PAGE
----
Stigma around bringing these issues out into the open can exacerbate the trauma for these women.

The other thing from a mental health perspective is that women who have suffered a stillbirth tend to be very anxious about subsequent pregnancies, and often are hesitant about becoming attached or bonding with those babies during their pregnancies out of fear they might lose them too. Everyone around them expects them to be delighted over the new pregnancy, when in reality many are terrified because of their previous experiences. We want these women to know that their feelings and reluctance about bonding are normal and expected, and once their babies are born we find they generally have no difficulties connecting with their infants.

There’s still a lot of stigma about talking about stillbirth, and infant death in general is often a taboo subject in many societies around the world. Women can face social rejection. Stigma around bringing these issues out into the open can exacerbate the trauma for these women. There’s often a disconnect between the persistent grief women experience over stillbirth or infant death, and what those around them, even their closest loved ones, expect that these women should be feeling following a trauma like this – it’s an enormously complicated issue layered with all kinds of complex emotions, but the stigma around the loss prevents us from fully comprehending the extent of the problem, and the extent of need for mental health services. 

How do these losses affect health professionals?

Stillbirth has a devastating impact on providers. One of our studies found that almost 1 in 10 OBGYNs considered quitting their profession because of the emotional impact of stillbirth; many are afflicted by persistent guilt, even if nothing in their power could have prevented the loss, which is nearly always the case.

Nearly 1 in 10 OBGYNs considered quitting their profession because of the emotional impact of stillbirth.

Virtually no medical training is devoted to dealing with stillbirth and infant death, let alone sudden deaths from any circumstances, which include suicides, sudden ER death, etc. 

Improving bereavement training could help these professionals better care for their patients as well as their own well-being following devastating events.  

What are the economic costs of stillbirths worldwide?

A lot of my research focused on trying to quantify the direct and indirect costs of stillbirth and early infant death – until we know the economic and societal costs, it’s hard to make a strong case for care of patients and prevention of stillbirth.

Stillbirths are not well tracked across the globe, making it difficult to do these analyses. What little data that are available on direct costs indicate that a stillbirth requires greater resources than a live birth, both in the perinatal period and in additional surveillance during subsequent pregnancies. The indirect costs of stillbirth – including funeral expenses, loss of income from reduced or delayed employment on the part of parents, and the continuing costs of counselling and medical care in subsequent pregnancies – are extensive and are usually borne by families alone.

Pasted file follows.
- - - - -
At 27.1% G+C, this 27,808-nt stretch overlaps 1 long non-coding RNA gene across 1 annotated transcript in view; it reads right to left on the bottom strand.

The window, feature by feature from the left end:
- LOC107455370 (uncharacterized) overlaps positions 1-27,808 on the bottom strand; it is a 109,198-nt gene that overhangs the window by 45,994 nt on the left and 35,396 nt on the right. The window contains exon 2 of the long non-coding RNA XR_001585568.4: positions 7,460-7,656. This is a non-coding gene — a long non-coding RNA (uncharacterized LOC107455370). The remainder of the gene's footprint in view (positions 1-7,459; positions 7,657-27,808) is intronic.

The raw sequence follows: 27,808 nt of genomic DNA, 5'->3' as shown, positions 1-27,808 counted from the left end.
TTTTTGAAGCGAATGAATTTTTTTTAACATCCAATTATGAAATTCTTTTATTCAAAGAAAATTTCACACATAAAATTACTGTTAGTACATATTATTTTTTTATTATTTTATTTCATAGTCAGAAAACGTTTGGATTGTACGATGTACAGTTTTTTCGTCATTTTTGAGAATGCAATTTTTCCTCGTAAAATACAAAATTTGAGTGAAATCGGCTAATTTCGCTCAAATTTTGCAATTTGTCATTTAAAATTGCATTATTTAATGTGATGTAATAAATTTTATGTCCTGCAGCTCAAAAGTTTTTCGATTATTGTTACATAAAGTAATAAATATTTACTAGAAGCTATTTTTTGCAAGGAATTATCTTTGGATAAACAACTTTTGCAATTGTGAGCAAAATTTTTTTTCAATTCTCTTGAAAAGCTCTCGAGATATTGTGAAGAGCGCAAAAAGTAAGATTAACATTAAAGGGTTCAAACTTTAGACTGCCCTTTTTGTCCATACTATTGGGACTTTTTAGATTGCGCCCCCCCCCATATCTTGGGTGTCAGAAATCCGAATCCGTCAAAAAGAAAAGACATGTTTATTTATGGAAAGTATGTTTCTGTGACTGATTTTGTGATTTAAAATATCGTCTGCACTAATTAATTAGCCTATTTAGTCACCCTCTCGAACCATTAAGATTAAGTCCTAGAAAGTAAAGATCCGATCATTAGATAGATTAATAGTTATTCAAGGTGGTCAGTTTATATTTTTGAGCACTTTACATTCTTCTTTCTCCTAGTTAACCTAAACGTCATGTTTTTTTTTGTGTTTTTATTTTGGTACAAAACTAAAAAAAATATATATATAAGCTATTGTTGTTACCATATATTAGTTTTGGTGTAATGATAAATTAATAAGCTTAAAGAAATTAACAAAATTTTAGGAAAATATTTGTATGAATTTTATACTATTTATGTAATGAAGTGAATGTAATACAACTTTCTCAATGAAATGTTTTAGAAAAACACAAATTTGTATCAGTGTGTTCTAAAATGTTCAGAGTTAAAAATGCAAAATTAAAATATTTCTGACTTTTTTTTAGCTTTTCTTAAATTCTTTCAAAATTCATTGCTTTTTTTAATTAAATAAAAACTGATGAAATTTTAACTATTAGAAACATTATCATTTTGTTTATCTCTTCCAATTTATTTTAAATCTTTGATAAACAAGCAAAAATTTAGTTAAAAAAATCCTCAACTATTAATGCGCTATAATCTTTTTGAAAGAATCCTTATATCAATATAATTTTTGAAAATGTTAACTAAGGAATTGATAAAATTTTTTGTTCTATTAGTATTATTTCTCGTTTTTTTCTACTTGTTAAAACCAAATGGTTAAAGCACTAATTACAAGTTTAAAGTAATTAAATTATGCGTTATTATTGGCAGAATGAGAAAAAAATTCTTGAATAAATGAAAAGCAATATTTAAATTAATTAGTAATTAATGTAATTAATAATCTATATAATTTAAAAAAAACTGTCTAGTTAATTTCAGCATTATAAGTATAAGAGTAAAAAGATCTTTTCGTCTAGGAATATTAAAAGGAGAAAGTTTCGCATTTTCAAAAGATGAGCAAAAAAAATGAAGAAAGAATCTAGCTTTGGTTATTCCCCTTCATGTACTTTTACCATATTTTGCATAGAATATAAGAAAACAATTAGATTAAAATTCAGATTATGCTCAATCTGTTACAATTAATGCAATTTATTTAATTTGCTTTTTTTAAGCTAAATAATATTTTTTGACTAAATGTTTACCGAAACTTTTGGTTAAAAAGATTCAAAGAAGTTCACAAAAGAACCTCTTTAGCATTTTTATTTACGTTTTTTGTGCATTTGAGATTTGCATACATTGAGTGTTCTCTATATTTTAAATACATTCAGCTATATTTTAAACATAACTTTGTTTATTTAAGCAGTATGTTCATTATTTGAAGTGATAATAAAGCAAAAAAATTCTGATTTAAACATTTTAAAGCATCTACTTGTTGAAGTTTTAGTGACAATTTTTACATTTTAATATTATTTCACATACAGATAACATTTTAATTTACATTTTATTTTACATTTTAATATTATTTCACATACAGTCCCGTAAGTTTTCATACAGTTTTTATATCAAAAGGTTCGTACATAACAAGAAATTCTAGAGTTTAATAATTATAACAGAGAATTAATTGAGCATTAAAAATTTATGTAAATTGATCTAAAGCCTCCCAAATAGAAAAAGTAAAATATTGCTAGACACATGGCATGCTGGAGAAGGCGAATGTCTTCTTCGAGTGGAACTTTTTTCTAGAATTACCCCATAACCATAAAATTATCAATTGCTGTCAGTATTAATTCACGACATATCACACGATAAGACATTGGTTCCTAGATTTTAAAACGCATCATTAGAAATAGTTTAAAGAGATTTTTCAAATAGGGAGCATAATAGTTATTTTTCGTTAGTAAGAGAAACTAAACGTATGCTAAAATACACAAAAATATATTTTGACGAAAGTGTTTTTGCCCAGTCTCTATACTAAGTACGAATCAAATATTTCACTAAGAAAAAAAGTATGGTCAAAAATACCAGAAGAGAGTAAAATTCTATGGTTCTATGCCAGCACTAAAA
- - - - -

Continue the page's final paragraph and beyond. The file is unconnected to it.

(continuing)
Until we can better document that these losses are common, costly, and traumatic, it will be challenging to get better interventions in place for families and improve care of bereavement and mental health complications from loss.

I’m hopeful that the Lancet series and other efforts will put stillbirths on the global agenda, so that the lasting health and economic effects of stillbirth on families, providers, and society are better documented and gain deserved recognition. Systematically integrating stillbirth into policies affecting women’s and children’s health around the world will go a long way to incentivize investments in interventions that can prevent stillbirth, newborn death, and maternal death, and also reduce the harmful effects of these losses when they occur.  

2016 Lancet Ending Preventable Stillbirths series

About the researcher

Katherine Gold, M.D., M.S.W., M.S., has a joint appointment with the Departments of Family Medicine and Obstetrics and Gynecology, and sees patients at Family Medicine at Domino's Farms. She researches the downstream impact of pregnancy loss (including miscarriage, stillbirth and infant death) on maternal mental, physical, and reproductive health. Additional research focuses on pregnancy and postpartum mental health for women in the U.S. and in Africa and stillbirth prevention in developing countries. She is also interested in ethics, racial disparities in perinatal loss, physician communication training in death and bereavement, reduction of tobacco use during pregnancy, and mental health in primary care and among physicians. Dr. Gold recently completed the James C. Puffer/American Board of Family Medicine Fellowship with the Institute of Medicine (now the National Academy of Medicine).  She also serves on the board of the International Stillbirth Alliance, which helped to coordinate the Lancet series.